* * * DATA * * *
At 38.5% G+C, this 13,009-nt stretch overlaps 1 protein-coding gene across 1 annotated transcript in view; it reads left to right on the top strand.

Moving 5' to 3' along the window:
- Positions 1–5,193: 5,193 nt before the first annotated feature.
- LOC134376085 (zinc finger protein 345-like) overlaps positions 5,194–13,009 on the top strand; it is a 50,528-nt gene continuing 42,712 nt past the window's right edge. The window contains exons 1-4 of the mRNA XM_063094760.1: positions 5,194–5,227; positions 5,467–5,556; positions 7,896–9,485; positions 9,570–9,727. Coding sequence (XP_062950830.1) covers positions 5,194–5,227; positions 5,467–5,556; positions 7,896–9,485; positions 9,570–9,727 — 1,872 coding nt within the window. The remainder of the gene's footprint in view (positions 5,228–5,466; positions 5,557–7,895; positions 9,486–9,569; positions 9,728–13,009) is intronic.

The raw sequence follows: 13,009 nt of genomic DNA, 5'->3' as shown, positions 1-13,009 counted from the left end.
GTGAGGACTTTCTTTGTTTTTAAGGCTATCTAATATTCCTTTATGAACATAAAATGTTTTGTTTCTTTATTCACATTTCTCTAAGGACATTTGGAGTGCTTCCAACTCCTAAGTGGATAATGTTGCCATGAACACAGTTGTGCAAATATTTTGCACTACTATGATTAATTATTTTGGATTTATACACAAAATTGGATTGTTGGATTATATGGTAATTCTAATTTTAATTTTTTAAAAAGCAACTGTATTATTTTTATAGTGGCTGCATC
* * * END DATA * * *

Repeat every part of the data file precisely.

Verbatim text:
At 38.5% G+C, this 13,009-nt stretch overlaps 1 protein-coding gene across 1 annotated transcript in view; it reads left to right on the top strand.

Moving 5' to 3' along the window:
- Positions 1–5,193: 5,193 nt before the first annotated feature.
- LOC134376085 (zinc finger protein 345-like) overlaps positions 5,194–13,009 on the top strand; it is a 50,528-nt gene continuing 42,712 nt past the window's right edge. The window contains exons 1-4 of the mRNA XM_063094760.1: positions 5,194–5,227; positions 5,467–5,556; positions 7,896–9,485; positions 9,570–9,727. Coding sequence (XP_062950830.1) covers positions 5,194–5,227; positions 5,467–5,556; positions 7,896–9,485; positions 9,570–9,727 — 1,872 coding nt within the window. The remainder of the gene's footprint in view (positions 5,228–5,466; positions 5,557–7,895; positions 9,486–9,569; positions 9,728–13,009) is intronic.

The raw sequence follows: 13,009 nt of genomic DNA, 5'->3' as shown, positions 1-13,009 counted from the left end.
GTGAGGACTTTCTTTGTTTTTAAGGCTATCTAATATTCCTTTATGAACATAAAATGTTTTGTTTCTTTATTCACATTTCTCTAAGGACATTTGGAGTGCTTCCAACTCCTAAGTGGATAATGTTGCCATGAACACAGTTGTGCAAATATTTTGCACTACTATGATTAATTATTTTGGATTTATACACAAAATTGGATTGTTGGATTATATGGTAATTCTAATTTTAATTTTTTAAAAAGCAACTGTATTATTTTTATAGTGGCTGCATC